Prior to earning her MFA from Northwestern University, Joyce Becker Lee worked as a newspaper reporter, editor, theater columnist, textbook developer, and high school and college instructor of English, Writing, and Theater. Her stories, features, and poetry have been published extensively in print and online, and she also writes novels, plays, and screenplays, and has developed a television series based on the characters in a small-town community theater. A dedicated theater lover, she has spent a lifetime in educational, community, and professional theater as a director and performer, and is the writer/composer of seven children’s musicals. She enjoys volunteer work for civic and animal-related causes and is a busy hands-on grandmother. Her collection of short stories, Casualties, is published by Tortoise Books.
Who/what made you want to write? Was there a particular person, or particular writers/works/art forms that influenced you?
I can’t remember a time I didn’t write. I just always did. I wrote my first novel at age 9 (it was a short one) and was always thinking about how I could rearrange on paper whatever was happening in my life. I simply enjoyed playing with words, trying new ones, shaping sentences. creating moods. I would read things and think about how I would write those ideas and make them more personal to me, or how I could make them more relevant to others. Then in high school, a teacher listened to a story I’d written and said, “You are a writer.” I’d never considered it before, but suddenly it all made sense, and I never looked back.
What inspired you to start writing this book?
This collection of short stories came about over a number of years. Some had been published in magazines or journals, others were just thoughts that came to me and grew. I always knew they needed an audience, and I am grateful that my publisher at Tortoise Books agreed. It has been very encouraging!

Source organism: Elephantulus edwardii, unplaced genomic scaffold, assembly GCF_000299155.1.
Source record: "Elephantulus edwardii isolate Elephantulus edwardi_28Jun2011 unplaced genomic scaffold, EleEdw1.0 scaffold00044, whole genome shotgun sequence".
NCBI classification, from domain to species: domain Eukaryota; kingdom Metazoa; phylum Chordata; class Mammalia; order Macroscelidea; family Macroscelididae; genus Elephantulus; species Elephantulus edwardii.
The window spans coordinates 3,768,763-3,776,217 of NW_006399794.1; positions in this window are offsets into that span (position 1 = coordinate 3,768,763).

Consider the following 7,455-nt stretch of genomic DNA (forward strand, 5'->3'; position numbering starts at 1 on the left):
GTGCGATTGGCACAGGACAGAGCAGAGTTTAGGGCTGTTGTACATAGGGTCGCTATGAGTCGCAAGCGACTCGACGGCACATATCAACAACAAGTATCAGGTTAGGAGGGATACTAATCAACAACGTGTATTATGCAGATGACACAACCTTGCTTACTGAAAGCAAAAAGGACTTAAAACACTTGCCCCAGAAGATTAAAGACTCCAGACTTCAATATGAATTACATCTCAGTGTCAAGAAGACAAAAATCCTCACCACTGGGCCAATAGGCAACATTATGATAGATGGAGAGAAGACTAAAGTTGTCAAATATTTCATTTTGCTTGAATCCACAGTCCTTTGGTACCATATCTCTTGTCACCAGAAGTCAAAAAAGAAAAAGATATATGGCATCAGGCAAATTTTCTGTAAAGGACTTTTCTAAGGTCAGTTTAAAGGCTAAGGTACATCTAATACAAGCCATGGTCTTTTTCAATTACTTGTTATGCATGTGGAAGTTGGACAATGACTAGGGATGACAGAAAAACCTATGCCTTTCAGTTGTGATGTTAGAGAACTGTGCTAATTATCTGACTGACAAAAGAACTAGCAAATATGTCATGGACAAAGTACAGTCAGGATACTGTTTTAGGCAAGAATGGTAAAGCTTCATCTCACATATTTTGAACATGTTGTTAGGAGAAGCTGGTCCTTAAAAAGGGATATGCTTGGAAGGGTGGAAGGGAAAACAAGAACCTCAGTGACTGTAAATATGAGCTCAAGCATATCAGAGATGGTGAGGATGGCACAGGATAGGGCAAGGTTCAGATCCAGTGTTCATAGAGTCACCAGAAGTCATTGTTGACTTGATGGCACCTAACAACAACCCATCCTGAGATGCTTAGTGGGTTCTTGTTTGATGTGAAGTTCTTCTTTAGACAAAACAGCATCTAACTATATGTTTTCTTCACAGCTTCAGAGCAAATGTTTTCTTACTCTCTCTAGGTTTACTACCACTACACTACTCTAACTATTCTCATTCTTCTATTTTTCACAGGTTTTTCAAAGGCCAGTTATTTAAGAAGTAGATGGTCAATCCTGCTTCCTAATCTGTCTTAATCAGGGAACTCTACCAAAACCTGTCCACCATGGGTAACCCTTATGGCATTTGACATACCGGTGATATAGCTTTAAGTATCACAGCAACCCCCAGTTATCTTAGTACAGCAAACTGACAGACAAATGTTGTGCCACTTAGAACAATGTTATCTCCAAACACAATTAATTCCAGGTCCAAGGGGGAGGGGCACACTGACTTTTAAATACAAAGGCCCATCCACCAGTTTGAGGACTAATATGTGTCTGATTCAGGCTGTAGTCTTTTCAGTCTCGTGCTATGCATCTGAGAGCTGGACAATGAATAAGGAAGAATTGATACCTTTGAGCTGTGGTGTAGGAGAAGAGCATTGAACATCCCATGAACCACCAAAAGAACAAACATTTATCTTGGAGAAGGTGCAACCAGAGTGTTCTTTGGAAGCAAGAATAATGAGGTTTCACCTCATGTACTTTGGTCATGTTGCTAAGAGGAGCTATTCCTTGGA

Tell us the story of your book’s title. Was it easy to find, or did it take forever?
The title, Casualties, came from the lead story, which was about how people were affected by the fear and subsequent hatred that came from antisemitism or any kind of bigotry. The story was based on the true history of my aunt, who went to high school during World War II and was the only Jewish kid in school. While her situation was never as violent or hateful as in the story, it affected her entire life, and she would tell me about that. Then, when I, and later my sons, attended the same school, we had our own experiences that made us the casualties as well. The theme seemed to work with the other stories as well, which all dealt with people who, like all of us, were casualties of life choices made by themselves and others. My characters reflect the weaknesses of us all—weaknesses that force us to deal with life the best we can.
Describe your dream book cover.
I like things that are very plain and clear. Busy, messy covers or photographic images of people on a cover do not appeal to me. I initially thought up the idea of a heart with a bandaid across it, and I liked the Valentine aspect that came with this particular image. Life is a valentine, though perhaps sometimes a used, beat-up one that might have cracks and imperfections that we still must deal with.
What other professions have you worked in? What’s something about you that your readers wouldn’t know?
I have always worked in something that dealt with writing whether it was in a newspaper or for a publisher. I also wrote radio commercials for a while, which was a lot of fun! I taught middle school, high school, and college English and Drama for a number of years as well. Theater has always been my passion, and I am a pretty decent director. Even there, my writing took over, and I wrote a number of children’s musicals, which were all produced. What people don’t always know about me is that I sang opera for a number of years for both a professional and a university company—I’m no great diva, but I have a strong voice and I can blend well in a chorus; it was a great joy of my life. I am actually quite shy, but my drama background helps me overcome that timidity when talking or presenting to others.
What books did you read (for research or comfort) throughout your writing process?
My biggest influence as a writer would have to have been Ray Bradbury, whose short stories and novels should be a guiding light for every writer. The Martian Chronicles has been my own touchstone, a masterful work that is entertaining, thoughtful, and beautifully written. I love how Bradbury’s writing stretches the reader beyond the literal work, raising ideas that are richer and deeper, and filled with humanity and wonder. That is a goal to shoot for!
What is one thing you hope readers take away from reading your book? How do you envision your perfect reader?
I hope my readers enjoy the eclectic nature of the stories—I like to feel that they each present a different side of me, from hopeful to hurt to humorous, from nostalgic to damaged to angry, and I hope readers come away from my stories feeling as if they know and understand the characters. I guess my perfect reader would be someone who simply wants to be entertained, but is also a little surprised that the works force them to think a little about their own multiplicity.
Are you a writer, too? Submit your manuscript to Atmosphere Press.